Looking through the full spectrum of manufacturing, from cavemen’s simplistic but effective hand tools to Henry Ford’s first large-scale assembly line, we can see a number of industrial revolutions. The next one is already out of the gate, as additive manufacturing stands poised to revolutionize the future of industry.
As we go further into the 21st century, makers have developed new ideas about what this time period needs, and high on the list of priorities is manufacturing that caters to this developing world. A new project, created by Michael Stephen Crickmore, is up on Kickstarter now seeking crowdfunding for this “open source factory designed for the 21st century.” CloudPrint is ready to get up and running, and all it needs is some help from Kickstarter. The recently-launched project runs through February 16th and has a £50,000 goal.
“Redefining the manufacturing industry through 3D printing,” boasts Crickmore’s tagline for CloudPrint.
CloudPrint (not to be confused with Google’s Cloud Print, which focuses on standard 2D desktop printer connectivity) strives to connect global companies to one facility wherein products can be 3D printed to order. The facility is intended to be placed in a developing nation — such as in Africa, South America, or Asia — where large populations and rising markets make all manufacturing operations pretty appealing.
Crickmore describes the CloudPrint facility as a fully capable production center:
“The facility will be designed to produce products from medical supplies to construction tools and consumer goods. 3D printing has and will continue advancing in its capabilities, therefore our services will continue to be improved.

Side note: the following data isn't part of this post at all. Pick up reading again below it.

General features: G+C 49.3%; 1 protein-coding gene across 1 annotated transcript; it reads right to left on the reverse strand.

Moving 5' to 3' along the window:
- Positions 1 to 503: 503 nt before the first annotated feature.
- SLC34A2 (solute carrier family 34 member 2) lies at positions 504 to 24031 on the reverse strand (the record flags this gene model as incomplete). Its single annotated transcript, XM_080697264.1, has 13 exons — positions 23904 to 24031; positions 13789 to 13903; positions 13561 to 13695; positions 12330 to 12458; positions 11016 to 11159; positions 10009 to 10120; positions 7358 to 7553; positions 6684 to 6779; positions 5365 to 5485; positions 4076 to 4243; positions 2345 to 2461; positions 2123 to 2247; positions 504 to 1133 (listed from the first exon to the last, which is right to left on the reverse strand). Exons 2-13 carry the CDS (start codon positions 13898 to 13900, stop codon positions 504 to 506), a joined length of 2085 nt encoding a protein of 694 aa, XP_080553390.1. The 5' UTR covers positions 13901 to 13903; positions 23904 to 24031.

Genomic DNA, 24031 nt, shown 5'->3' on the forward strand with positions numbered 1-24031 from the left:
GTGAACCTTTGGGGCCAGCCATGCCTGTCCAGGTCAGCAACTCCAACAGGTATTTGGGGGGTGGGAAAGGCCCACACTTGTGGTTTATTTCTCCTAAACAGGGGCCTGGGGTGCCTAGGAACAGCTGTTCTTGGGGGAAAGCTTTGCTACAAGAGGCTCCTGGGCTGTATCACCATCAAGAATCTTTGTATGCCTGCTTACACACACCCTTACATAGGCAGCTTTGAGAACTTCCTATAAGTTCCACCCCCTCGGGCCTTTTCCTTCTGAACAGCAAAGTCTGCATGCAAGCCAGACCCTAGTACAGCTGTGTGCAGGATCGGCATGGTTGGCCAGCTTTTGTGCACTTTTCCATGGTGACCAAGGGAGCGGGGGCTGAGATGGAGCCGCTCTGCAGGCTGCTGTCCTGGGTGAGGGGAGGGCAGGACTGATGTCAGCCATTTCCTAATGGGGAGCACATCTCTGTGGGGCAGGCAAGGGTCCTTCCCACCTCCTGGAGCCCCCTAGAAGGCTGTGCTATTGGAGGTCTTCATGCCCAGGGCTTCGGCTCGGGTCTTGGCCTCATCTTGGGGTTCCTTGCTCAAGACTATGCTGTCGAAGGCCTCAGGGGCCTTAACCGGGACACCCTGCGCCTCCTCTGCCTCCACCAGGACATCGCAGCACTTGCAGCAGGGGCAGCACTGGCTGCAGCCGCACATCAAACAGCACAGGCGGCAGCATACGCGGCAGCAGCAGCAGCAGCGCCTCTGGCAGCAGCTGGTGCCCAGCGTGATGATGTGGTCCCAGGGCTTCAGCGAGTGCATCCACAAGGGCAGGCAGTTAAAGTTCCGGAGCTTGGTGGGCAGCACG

The facility will be open source, meaning that firms from across the globe can order and create their products online from the comfort of their home market. All the machines, the availability, etc will be accessed on the CloudPrint website for all registered companies.”
CloudPrint seeks to utilize its facility to get away from the conventional model of overseas marketing that often requires producers to either build plants in new markets or export their products internationally, both of which come at high costs. Crickmore intends to “offer a discounted cost structure to enable firms to sell in foreign markets, without the need for large capital investments.” This technique can keep companies focused on their product and their bottom line, without worrying about high spending for expansion.
The plan for CloudPrint is to lease their facility and the industrial-scale 3D printers to fill it, and operate via a web portal. Crickmore plans to expand the operation as it becomes financially viable — the pricing structure for the CloudPrint portal will cover the production and materials costs, as well as a markup for the service. Expansion plans include upgrading the 3D printers in use at the facility as well as the introduction of additional facilities. CloudPrint’s business operations will be UK-based, while its production hub(s) will reside overseas.
A key concern for CloudPrint’s overseas-based manufacturing locations is that many of the areas Crickmore has his eye on tend to be disaster-prone. CloudPrint intends to partner with charities that will assist in the types of disasters common in the selected area (e.g., health, flooding, food shortages) and the facility will have the capability to rapidly produce necessary tools — including tools, syringes, and shelter. CloudPrint seems to have joint goals of benefitting both businesses and local concerns.
While the CloudPrint scheme seems to focus on businesses, Crickmore is sure to clarify that the operation will be open to small- and large-scale endeavors alike. When a potential backer asked if DIYers and makers would be able to use CloudPrint’s services, Crickmore responded that, “The technology will also be available to all clients to use, whatever the size of the project.”
The Kickstarter campaign runs through mid-February, after which — if successfully funded — CloudPrint will set up a pilot project and get the administration in place, as well as develop a client base. Larger partnerships will hopefully follow a successfully launched pilot project as CloudPrint seeks to get its first full production facility online. Incentives for backers include a 3D printed CloudPrint logo, backer’s name on the website, or an invitation to the CloudPrint launch.
Does CloudPrint seem a viable business model? Let us know if this type of global manufacturing method strikes your fancy over at the CloudPrint forum thread on 3DPB.com.